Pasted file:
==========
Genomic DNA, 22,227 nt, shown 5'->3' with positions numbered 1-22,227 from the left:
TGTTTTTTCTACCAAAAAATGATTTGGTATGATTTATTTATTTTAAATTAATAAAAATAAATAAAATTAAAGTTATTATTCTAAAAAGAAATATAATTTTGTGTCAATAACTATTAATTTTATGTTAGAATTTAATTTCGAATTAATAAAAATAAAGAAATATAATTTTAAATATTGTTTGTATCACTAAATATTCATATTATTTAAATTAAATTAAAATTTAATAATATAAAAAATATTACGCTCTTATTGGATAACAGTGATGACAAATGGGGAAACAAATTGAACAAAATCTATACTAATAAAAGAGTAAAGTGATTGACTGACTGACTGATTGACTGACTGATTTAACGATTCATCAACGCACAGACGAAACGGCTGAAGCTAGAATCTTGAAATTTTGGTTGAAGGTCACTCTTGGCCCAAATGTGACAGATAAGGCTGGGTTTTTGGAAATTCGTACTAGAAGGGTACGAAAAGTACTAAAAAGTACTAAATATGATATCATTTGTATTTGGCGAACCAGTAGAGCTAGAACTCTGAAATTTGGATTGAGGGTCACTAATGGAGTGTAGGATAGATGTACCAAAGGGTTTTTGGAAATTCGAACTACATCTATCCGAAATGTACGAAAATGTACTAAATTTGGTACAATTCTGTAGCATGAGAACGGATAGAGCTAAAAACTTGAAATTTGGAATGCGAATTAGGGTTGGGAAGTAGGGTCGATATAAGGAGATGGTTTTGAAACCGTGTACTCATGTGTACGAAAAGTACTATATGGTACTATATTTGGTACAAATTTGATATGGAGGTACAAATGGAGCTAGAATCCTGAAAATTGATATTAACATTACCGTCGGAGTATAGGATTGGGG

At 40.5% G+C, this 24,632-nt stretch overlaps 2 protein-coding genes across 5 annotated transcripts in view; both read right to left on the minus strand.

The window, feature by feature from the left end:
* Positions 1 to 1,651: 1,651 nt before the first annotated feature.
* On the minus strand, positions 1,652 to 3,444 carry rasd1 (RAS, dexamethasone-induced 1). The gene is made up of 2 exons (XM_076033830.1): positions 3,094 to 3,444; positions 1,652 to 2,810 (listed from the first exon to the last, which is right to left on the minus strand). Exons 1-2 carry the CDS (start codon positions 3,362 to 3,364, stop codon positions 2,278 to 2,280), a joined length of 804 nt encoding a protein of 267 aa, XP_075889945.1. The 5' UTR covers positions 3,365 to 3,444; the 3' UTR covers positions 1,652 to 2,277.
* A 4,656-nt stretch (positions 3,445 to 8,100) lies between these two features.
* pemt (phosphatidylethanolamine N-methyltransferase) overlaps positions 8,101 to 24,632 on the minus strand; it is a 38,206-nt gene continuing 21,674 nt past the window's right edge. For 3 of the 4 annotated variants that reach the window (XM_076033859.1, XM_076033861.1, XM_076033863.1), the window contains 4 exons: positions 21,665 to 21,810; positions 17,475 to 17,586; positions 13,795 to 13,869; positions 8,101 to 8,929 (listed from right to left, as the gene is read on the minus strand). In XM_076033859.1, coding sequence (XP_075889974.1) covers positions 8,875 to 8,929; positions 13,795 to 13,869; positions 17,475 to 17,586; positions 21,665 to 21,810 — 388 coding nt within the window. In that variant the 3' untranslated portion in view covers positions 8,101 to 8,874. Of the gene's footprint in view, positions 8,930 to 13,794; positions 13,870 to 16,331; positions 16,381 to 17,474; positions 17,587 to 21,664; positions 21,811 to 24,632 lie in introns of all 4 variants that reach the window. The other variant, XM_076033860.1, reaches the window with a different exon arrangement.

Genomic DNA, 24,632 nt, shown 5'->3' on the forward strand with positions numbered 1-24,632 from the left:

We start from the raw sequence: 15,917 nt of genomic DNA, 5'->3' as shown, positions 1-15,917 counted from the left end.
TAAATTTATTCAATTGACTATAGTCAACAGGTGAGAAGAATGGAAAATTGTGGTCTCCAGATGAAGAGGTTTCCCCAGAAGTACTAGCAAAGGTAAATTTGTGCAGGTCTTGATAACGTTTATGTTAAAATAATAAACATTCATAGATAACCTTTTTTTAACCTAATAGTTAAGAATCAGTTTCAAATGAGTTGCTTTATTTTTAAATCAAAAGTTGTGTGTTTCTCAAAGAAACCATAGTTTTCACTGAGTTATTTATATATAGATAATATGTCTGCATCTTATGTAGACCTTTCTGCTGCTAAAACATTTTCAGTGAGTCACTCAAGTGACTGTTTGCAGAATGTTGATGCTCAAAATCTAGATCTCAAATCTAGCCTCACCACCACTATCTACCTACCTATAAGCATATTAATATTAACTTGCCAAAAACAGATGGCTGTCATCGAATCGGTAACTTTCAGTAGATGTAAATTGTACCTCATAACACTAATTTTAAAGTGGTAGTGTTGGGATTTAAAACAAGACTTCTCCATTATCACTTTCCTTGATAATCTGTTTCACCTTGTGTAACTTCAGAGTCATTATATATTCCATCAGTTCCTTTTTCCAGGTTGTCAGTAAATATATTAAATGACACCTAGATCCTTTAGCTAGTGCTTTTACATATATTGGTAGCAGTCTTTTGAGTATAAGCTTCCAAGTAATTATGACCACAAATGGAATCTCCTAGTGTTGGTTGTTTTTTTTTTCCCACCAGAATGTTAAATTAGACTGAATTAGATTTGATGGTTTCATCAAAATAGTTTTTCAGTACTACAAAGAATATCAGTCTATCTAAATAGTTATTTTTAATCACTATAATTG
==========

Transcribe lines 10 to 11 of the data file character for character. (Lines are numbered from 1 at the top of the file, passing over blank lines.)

We start from the raw sequence: 15,917 nt of genomic DNA, 5'->3' as shown, positions 1-15,917 counted from the left end.
TAAATTTATTCAATTGACTATAGTCAACAGGTGAGAAGAATGGAAAATTGTGGTCTCCAGATGAAGAGGTTTCCCCAGAAGTACTAGCAAAGGTAAATTTGTGCAGGTCTTGATAACGTTTATGTTAAAATAATAAACATTCATAGATAACCTTTTTTTAACCTAATAGTTAAGAATCAGTTTCAAATGAGTTGCTTTATTTTTAAATCAAAAGTTGTGTGTTTCTCAAAGAAACCATAGTTTTCACTGAGTTATTTATATATAGATAATATGTCTGCATCTTATGTAGACCTTTCTGCTGCTAAAACATTTTCAGTGAGTCACTCAAGTGACTGTTTGCAGAATGTTGATGCTCAAAATCTAGATCTCAAATCTAGCCTCACCACCACTATCTACCTACCTATAAGCATATTAATATTAACTTGCCAAAAACAGATGGCTGTCATCGAATCGGTAACTTTCAGTAGATGTAAATTGTACCTCATAACACTAATTTTAAAGTGGTAGTGTTGGGATTTAAAACAAGACTTCTCCATTATCACTTTCCTTGATAATCTGTTTCACCTTGTGTAACTTCAGAGTCATTATATATTCCATCAGTTCCTTTTTCCAGGTTGTCAGTAAATATATTAAATGACACCTAGATCCTTTAGCTAGTGCTTTTACATATATTGGTAGCAGTCTTTTGAGTATAAGCTTCCAAGTAATTATGACCACAAATGGAATCTCCTAGTGTTGGTTGTTTTTTTTTTCCCACCAGAATGTTAAATTAGACTGAATTAGATTTGATGGTTTCATCAAAATAGTTTTTCAGTACTACAAAGAATATCAGTCTATCTAAATAGTTATTTTTAATCACTATAATTG